Ranking Difficulties: He lacks real upside, but I think hes a higher probability guy, and its okay to balance out the list with a guy like that. His stuff definitely improved with the shift to the pen, so I think he can provide value. I had a list of 6-7 guys I considered for the last 2 spots, he was lucky enough to receive one. Hats off to him.

Final Thoughts: The Phillies seem to be making a commitment to going with a somewhat younger bullpen in 2011, resisting the urge to give a multi year deal to Chad Durbin, and hopefully the Baez contract will be the last multi year deal given to a below average reliever. Guys like Zeid should be given a chance to make their mark, especially since they will make the league minimum for 3 years and be controllable with options up and down.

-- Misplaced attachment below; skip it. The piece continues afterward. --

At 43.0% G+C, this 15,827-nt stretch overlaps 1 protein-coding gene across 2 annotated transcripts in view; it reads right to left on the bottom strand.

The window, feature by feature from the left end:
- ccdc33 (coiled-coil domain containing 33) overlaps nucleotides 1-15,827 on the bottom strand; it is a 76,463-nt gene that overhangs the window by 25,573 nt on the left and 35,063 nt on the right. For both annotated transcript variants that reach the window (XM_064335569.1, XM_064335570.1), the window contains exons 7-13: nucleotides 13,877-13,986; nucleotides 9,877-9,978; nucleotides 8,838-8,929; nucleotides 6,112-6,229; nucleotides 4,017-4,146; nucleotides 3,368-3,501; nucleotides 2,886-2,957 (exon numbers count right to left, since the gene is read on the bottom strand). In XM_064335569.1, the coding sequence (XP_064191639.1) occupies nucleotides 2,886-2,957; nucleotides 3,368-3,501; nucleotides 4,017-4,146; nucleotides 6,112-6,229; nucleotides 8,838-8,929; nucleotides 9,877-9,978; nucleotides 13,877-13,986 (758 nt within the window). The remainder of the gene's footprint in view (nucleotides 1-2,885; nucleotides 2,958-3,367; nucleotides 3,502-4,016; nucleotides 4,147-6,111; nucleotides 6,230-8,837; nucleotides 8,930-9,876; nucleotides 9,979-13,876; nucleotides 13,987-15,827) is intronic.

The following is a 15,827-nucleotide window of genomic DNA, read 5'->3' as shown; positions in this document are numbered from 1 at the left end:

30. Percival Garner, RHP
(Click here for larger image)

2010 Summary: Garner came almost out of nowhere last spring and started generating scouting buzz after turning to baseball full time, showing easy velocity and touching the mid 90s at times. Fully devoted to baseball now, scouts think he could really take off, those his pro debut was cut short due to injury.

Strengths: When he’s right, Garner generates easy velocity, sitting anywhere from 91-95, touching 96, with scouts thinking even more is in his arm. He’s shown the ability to snap off a power curveball, and for someone without a lot of experience, he seemed to show good poise on the mound. At 6’3/225, he has the build of a workhorse starter.